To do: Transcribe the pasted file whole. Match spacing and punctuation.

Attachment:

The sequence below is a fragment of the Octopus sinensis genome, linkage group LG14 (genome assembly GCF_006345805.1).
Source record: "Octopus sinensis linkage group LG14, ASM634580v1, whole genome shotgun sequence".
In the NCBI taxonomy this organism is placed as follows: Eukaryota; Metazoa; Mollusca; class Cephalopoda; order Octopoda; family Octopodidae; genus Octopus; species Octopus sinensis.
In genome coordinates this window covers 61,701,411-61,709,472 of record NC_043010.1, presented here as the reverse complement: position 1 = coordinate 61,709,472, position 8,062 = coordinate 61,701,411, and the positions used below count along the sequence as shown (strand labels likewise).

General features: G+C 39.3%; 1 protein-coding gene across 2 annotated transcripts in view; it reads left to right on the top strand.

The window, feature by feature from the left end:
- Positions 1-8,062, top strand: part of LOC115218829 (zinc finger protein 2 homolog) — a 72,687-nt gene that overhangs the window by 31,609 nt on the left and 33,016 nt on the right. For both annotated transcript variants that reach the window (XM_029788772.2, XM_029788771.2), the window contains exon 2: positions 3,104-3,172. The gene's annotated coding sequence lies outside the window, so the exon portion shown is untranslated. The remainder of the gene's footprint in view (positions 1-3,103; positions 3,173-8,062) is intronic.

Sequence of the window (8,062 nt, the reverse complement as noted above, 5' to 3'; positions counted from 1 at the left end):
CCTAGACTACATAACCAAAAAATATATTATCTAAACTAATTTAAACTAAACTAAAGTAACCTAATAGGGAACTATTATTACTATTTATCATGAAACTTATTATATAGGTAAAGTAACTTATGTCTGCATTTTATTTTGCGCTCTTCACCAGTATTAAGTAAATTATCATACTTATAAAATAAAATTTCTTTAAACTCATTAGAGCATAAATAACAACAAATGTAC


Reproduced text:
The sequence below is a fragment of the Octopus sinensis genome, linkage group LG14 (genome assembly GCF_006345805.1).
Source record: "Octopus sinensis linkage group LG14, ASM634580v1, whole genome shotgun sequence".
In the NCBI taxonomy this organism is placed as follows: Eukaryota; Metazoa; Mollusca; class Cephalopoda; order Octopoda; family Octopodidae; genus Octopus; species Octopus sinensis.
In genome coordinates this window covers 61,701,411-61,709,472 of record NC_043010.1, presented here as the reverse complement: position 1 = coordinate 61,709,472, position 8,062 = coordinate 61,701,411, and the positions used below count along the sequence as shown (strand labels likewise).

General features: G+C 39.3%; 1 protein-coding gene across 2 annotated transcripts in view; it reads left to right on the top strand.

The window, feature by feature from the left end:
- Positions 1-8,062, top strand: part of LOC115218829 (zinc finger protein 2 homolog) — a 72,687-nt gene that overhangs the window by 31,609 nt on the left and 33,016 nt on the right. For both annotated transcript variants that reach the window (XM_029788772.2, XM_029788771.2), the window contains exon 2: positions 3,104-3,172. The gene's annotated coding sequence lies outside the window, so the exon portion shown is untranslated. The remainder of the gene's footprint in view (positions 1-3,103; positions 3,173-8,062) is intronic.

Sequence of the window (8,062 nt, the reverse complement as noted above, 5' to 3'; positions counted from 1 at the left end):
CCTAGACTACATAACCAAAAAATATATTATCTAAACTAATTTAAACTAAACTAAAGTAACCTAATAGGGAACTATTATTACTATTTATCATGAAACTTATTATATAGGTAAAGTAACTTATGTCTGCATTTTATTTTGCGCTCTTCACCAGTATTAAGTAAATTATCATACTTATAAAATAAAATTTCTTTAAACTCATTAGAGCATAAATAACAACAAATGTAC